I think some clues to the problem include: “property that was originally
a gravel pit”; “[t]he reclamation of this property was performed by
the gravel pit operators”; and, “[a] developer that has developed
extensively in the area since 1999.”Reclamation of an
excavated gravel pit may not be consistent with returning the ground to
build-able conditions but merely covering the bare landscape with soil and
vegetation to minimize run off. I wonder if the area really was a pristine
construction site in the first place.Building on sloping sandy or
rocky ground that has been the site of excavation and recent,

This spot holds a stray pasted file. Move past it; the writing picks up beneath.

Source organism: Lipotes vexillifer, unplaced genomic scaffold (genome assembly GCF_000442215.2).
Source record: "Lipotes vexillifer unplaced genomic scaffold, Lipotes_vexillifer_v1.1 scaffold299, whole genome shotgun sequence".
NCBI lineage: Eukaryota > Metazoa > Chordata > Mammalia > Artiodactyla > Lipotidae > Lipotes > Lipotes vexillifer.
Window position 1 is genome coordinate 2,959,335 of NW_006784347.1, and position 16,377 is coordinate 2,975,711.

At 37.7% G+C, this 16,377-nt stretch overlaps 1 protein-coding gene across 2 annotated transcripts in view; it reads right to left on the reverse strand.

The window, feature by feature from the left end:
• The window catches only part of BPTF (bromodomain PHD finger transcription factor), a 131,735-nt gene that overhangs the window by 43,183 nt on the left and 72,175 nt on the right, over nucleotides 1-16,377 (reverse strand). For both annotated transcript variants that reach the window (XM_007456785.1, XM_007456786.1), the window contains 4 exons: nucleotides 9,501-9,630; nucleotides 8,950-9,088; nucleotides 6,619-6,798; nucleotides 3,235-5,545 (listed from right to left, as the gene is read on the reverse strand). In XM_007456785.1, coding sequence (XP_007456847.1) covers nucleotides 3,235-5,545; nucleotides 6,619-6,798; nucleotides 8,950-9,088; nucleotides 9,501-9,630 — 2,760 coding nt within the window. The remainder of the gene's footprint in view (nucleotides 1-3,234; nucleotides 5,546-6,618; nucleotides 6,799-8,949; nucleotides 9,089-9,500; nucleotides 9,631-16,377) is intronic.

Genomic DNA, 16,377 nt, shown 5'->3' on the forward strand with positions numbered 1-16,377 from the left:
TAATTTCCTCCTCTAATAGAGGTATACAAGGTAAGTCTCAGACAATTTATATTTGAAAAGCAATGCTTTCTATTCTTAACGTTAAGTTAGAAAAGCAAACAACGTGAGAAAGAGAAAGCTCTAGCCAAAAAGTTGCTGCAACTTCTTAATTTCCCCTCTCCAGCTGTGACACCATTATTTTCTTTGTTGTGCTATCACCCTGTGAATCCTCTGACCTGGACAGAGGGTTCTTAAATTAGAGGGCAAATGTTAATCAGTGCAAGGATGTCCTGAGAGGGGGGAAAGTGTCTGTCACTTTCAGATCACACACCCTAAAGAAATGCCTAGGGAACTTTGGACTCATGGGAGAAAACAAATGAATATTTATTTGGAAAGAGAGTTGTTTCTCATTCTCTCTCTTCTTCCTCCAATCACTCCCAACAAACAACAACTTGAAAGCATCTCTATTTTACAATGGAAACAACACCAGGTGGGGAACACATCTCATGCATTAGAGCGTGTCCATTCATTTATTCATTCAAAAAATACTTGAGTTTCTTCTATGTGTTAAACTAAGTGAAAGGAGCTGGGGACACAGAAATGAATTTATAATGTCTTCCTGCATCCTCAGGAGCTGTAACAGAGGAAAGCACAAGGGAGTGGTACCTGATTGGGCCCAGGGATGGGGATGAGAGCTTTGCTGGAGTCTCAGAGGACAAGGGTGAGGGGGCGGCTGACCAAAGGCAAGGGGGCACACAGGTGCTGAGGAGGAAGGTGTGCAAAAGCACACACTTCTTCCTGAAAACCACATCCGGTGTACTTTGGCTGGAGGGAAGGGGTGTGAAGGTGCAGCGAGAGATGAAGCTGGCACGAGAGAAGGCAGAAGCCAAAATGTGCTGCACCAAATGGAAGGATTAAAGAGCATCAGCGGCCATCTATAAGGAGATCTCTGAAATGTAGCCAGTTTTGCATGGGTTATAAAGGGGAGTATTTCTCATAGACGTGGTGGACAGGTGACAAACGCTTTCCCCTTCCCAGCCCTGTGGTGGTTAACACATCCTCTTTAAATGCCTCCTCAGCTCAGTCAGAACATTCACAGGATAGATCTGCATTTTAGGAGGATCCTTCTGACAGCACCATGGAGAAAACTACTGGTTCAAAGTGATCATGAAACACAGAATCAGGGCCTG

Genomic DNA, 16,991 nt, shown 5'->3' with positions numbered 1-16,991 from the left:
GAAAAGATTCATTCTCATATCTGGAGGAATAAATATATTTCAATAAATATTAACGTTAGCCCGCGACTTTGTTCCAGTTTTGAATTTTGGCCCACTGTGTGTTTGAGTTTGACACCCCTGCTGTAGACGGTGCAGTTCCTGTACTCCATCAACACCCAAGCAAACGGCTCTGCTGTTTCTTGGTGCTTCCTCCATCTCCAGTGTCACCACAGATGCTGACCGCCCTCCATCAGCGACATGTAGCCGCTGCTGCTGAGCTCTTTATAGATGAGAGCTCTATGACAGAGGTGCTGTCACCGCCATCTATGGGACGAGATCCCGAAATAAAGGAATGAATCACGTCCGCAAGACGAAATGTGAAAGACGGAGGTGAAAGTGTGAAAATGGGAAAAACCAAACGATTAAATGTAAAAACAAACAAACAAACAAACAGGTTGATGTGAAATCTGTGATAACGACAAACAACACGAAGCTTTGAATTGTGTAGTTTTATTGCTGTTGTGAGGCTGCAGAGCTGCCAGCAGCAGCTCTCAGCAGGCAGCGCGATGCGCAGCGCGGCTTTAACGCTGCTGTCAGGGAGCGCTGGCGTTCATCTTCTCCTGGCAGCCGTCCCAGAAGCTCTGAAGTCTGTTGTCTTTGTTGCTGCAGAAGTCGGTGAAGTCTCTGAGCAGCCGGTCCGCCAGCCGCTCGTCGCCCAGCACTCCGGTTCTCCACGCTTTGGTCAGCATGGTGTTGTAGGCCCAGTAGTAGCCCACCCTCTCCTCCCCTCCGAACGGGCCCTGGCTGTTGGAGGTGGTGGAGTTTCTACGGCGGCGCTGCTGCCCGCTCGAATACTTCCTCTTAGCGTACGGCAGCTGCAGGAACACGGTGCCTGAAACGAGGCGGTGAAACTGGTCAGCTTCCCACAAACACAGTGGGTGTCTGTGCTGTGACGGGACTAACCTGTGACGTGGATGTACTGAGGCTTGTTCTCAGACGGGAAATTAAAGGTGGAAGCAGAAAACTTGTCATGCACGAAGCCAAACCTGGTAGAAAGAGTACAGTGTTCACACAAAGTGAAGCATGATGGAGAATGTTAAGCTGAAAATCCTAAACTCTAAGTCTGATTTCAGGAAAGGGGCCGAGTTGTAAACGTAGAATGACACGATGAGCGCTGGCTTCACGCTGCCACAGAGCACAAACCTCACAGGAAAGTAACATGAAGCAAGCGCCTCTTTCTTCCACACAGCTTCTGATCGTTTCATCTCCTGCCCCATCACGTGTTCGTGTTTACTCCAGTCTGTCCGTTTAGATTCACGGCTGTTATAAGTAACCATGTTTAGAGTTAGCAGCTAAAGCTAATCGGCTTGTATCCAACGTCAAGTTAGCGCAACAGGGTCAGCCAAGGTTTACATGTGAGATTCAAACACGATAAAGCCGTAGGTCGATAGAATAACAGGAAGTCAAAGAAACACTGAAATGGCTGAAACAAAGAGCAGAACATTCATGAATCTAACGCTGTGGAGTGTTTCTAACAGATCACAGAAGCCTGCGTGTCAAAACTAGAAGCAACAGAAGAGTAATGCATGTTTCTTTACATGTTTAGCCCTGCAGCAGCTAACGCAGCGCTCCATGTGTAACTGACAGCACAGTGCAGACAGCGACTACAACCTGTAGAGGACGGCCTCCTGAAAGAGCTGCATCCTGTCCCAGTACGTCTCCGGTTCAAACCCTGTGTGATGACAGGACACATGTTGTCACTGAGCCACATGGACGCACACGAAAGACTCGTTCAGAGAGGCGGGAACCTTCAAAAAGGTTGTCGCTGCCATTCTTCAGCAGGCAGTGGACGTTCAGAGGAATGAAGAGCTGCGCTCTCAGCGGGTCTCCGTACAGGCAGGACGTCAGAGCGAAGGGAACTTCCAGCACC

“restoration” may not be the best idea in hind sight.Isn’t Travers Ridge built on a large sand dune with a thin topsoil
cover? Could this event be a harbinger of more of the same? Would aerial
inspection and photography have given a better analysis of the potential danger
for ground shifting and settling that driving to the site, kicking the rocks and
planting a stake or two?
There will blame enough for everyone, the responsible party is? When you build
on mountain slopes or in flood plains strange things happen. Live and learn!
I was hoping for more of a "Letter of Apology"...